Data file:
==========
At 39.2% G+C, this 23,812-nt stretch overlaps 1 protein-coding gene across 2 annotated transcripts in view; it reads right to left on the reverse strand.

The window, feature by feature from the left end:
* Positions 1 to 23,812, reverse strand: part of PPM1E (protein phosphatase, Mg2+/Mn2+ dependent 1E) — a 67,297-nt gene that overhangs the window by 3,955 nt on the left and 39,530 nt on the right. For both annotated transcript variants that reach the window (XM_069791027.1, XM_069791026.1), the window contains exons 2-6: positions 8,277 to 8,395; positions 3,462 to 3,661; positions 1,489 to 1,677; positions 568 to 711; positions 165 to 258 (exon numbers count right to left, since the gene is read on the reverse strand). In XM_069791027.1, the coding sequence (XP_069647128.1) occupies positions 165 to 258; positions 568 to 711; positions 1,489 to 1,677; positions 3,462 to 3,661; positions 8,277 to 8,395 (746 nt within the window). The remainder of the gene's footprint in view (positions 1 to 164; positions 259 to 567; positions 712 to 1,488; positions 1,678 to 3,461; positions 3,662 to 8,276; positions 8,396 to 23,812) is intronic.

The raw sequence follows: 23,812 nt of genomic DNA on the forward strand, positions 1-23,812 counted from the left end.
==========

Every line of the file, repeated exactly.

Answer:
At 39.2% G+C, this 23,812-nt stretch overlaps 1 protein-coding gene across 2 annotated transcripts in view; it reads right to left on the reverse strand.

The window, feature by feature from the left end:
* Positions 1 to 23,812, reverse strand: part of PPM1E (protein phosphatase, Mg2+/Mn2+ dependent 1E) — a 67,297-nt gene that overhangs the window by 3,955 nt on the left and 39,530 nt on the right. For both annotated transcript variants that reach the window (XM_069791027.1, XM_069791026.1), the window contains exons 2-6: positions 8,277 to 8,395; positions 3,462 to 3,661; positions 1,489 to 1,677; positions 568 to 711; positions 165 to 258 (exon numbers count right to left, since the gene is read on the reverse strand). In XM_069791027.1, the coding sequence (XP_069647128.1) occupies positions 165 to 258; positions 568 to 711; positions 1,489 to 1,677; positions 3,462 to 3,661; positions 8,277 to 8,395 (746 nt within the window). The remainder of the gene's footprint in view (positions 1 to 164; positions 259 to 567; positions 712 to 1,488; positions 1,678 to 3,461; positions 3,662 to 8,276; positions 8,396 to 23,812) is intronic.

The raw sequence follows: 23,812 nt of genomic DNA on the forward strand, positions 1-23,812 counted from the left end.